Fig. 2 The great serpent (after Haimann 1886)


The snake was clearly ascribed significant cult status in Libyan prehistory, and the indigenous snake goddess is thought to have been called Lamia6 (which was also the name of a Libyan queen famed for her beauty and cruelty). The Gorgon Medusa – she of the serpent hair and the petrifying gaze – seems also to have originated in Libya and was probably modelled on Lamia (or her mythical reputation); this way, the story of Perseus slaying Medusa becomes a Greek narrative of dominance, which simultaneously emphasises the fearsome nature of the ‘other’. Greek myth also links the legendary beauty with the horrific transformation by alleging Athene turned Medusa into a snake-haired monster after she slept with Poseidon in one of Athene’s temples. Wikipedia has it that “The 2nd-century BCE novelist Dionysios Skytobrachion puts [Medusa] somewhere in Libya, where Herodotus had said the Berbers originated her myth, as part of their religion“.7 The Medusa’s reputation spread widely and lived long, largely through the use of her image as an apotropaic device on Greek shields and pan-Classical buildings; 70 Medusa masks were found in the Severan Forum in the magnificent Roman city of Leptis Magna on the Libyan coast, perhaps underscoring her local reputation (Figs 3 & 4).

Figs. 3 & 4 Medusa inthe Severan Forum, Leptis Magna 

                Around the snake and scattered all across the walls of the grotto and outside are an astonishing number of other carvings (Fig. 5), mostly human, including several bodiless heads (though this is referred to as the ‘severed head’ motif, there is no indication that the heads shown are actually severed, as such), and animals such as pigs – one other local name for the site is the Pig Grotto (Fig. 6 & 6a) – cattle (Fig. 7), a lion, and probable (in view of the degradation of the carvings) deer, dog, crocodile and horse. Several of the human figures close to the snake may be interpreted as making offerings or prayers, reaffirming the assumed divine status of the serpent.8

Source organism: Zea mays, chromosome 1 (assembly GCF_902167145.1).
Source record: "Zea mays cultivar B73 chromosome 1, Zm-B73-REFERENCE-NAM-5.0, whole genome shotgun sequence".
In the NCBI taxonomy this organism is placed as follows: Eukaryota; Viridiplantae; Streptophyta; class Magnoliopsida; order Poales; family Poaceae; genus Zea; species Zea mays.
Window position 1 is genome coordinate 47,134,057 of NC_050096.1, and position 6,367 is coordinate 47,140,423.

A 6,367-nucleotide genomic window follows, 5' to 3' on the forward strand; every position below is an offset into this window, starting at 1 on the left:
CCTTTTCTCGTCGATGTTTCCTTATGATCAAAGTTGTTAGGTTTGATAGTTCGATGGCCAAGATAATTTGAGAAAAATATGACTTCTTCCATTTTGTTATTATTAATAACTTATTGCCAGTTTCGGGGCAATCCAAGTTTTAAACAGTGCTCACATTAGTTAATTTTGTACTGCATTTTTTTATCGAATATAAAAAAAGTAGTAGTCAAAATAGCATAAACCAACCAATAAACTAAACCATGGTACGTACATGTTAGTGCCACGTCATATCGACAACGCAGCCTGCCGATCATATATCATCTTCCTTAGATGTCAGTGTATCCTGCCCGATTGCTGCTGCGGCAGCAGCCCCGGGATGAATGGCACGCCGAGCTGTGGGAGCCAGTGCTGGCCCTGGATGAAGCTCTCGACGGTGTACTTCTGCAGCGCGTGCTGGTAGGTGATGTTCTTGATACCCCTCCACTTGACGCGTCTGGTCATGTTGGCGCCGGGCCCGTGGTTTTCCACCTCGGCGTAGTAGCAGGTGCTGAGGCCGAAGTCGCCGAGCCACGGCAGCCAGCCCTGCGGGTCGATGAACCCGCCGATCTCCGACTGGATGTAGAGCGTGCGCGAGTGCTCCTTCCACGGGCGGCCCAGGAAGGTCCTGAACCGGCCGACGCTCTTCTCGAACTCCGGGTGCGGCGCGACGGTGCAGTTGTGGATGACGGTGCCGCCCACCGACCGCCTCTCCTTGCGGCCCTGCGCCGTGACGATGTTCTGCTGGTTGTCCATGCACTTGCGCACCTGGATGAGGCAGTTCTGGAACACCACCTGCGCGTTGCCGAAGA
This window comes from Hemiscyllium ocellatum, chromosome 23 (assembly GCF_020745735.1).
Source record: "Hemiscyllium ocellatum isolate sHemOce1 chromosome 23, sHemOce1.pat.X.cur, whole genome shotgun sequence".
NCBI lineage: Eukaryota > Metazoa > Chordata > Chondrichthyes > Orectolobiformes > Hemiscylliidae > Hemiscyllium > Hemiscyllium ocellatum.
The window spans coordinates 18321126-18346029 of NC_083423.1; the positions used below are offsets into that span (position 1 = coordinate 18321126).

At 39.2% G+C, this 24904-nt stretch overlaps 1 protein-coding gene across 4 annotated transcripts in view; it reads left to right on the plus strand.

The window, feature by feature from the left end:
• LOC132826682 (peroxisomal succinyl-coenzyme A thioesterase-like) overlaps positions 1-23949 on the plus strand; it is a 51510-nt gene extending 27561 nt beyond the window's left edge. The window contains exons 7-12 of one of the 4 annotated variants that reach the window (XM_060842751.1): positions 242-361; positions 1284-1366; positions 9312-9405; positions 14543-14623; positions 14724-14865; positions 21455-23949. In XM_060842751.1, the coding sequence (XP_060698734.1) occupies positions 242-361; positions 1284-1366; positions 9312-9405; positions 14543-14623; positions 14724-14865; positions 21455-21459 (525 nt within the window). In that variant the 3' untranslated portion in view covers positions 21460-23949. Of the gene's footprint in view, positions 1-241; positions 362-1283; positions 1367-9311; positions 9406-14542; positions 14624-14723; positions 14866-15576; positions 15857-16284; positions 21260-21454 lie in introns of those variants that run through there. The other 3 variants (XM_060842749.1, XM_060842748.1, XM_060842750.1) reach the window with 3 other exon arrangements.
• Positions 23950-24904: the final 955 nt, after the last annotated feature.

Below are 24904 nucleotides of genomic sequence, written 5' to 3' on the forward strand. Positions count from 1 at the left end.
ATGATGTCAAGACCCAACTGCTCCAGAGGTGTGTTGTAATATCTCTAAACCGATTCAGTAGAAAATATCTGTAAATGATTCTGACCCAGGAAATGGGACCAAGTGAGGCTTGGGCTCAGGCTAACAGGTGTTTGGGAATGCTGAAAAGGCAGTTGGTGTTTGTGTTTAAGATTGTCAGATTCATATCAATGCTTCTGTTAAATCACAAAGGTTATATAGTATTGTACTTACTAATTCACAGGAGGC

Fig. 5   Carvings in the grotto

Beside the inner recess, one group of four beasts is generally accepted to be of four pigs or boar (note that one of Haimann’s sketches in Fig. 5 depicts one of them more like a big cat, while his other sketch shows damage already occurring). The barred base they stand above may be a table, and a crowd of humans are in attendance, apparently themselves on some kind of dais with legs (See Fig. 5), leading some to interpret it as a sacrificial feast event;9 yet the animals seem possibly aggressive and some of the people decidedly uncomfortable, so others prefer to interpret it as an attack by the beasts. There is, alas, insufficient basis for any reliable inference, and without comparable sites of that period a definitive answer will be elusive.

Figs. 6, 6a

The swine relief, 1880s & 2010  


  Fig. 7 

The multitude of human figures – both male and female, adults and children – present a motley range of characteristics and raise similarly unanswerable questions of interpretation. Some hold their hands above their heads – is this a mourning gesture, or an honorific one, or a gesture of fear? Lendering sees fear in many of the postures and expressions10  – if this was a shrine to a petulant snake goddess, would such interpretation be explicable?